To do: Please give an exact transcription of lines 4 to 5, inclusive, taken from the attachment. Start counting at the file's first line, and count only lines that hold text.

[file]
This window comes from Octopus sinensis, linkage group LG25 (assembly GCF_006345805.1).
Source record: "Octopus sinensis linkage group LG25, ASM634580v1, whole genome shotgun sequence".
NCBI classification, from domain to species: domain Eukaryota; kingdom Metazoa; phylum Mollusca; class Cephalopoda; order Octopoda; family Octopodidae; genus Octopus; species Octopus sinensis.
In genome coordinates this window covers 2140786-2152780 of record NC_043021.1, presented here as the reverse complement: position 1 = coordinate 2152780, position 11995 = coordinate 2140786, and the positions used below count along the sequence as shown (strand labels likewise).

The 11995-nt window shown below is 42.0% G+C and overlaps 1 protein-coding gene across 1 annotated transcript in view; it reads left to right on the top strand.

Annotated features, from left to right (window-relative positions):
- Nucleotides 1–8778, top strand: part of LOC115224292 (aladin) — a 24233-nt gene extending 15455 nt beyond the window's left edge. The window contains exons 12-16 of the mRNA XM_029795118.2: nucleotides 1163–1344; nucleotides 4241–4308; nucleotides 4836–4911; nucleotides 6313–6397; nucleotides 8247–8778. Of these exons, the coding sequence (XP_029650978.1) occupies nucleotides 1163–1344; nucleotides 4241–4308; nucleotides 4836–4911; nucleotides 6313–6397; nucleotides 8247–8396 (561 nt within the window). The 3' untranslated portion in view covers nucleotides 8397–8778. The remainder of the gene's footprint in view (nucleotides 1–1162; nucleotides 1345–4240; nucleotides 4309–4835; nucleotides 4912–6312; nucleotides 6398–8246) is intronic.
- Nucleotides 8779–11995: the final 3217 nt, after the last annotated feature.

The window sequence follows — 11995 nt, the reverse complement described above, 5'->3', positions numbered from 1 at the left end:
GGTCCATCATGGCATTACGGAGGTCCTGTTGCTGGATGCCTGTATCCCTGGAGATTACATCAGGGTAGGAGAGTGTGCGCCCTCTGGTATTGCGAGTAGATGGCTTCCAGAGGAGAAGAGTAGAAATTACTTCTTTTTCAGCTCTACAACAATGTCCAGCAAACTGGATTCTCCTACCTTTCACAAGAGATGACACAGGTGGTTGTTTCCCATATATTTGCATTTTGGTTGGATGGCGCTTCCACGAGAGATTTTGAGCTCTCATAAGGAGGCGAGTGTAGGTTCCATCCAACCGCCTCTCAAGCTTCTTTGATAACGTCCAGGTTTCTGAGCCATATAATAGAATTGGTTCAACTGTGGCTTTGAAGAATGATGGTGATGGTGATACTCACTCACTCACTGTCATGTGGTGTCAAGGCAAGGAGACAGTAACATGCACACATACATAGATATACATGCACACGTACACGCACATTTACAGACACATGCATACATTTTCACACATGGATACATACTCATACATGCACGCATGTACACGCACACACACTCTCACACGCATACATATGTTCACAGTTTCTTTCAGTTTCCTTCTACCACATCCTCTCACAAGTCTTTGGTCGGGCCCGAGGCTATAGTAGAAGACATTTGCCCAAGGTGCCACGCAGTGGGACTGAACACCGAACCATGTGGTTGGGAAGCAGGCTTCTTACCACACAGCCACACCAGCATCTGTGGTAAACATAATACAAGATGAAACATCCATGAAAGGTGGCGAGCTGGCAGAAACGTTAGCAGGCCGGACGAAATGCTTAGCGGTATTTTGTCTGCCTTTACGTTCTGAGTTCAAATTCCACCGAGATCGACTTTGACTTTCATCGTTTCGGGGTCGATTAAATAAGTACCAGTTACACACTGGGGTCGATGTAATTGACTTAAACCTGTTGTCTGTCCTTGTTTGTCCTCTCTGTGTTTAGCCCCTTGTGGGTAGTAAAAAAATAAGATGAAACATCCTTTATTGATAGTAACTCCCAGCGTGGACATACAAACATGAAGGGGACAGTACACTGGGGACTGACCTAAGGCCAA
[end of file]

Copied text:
In genome coordinates this window covers 2140786-2152780 of record NC_043021.1, presented here as the reverse complement: position 1 = coordinate 2152780, position 11995 = coordinate 2140786, and the positions used below count along the sequence as shown (strand labels likewise).

The 11995-nt window shown below is 42.0% G+C and overlaps 1 protein-coding gene across 1 annotated transcript in view; it reads left to right on the top strand.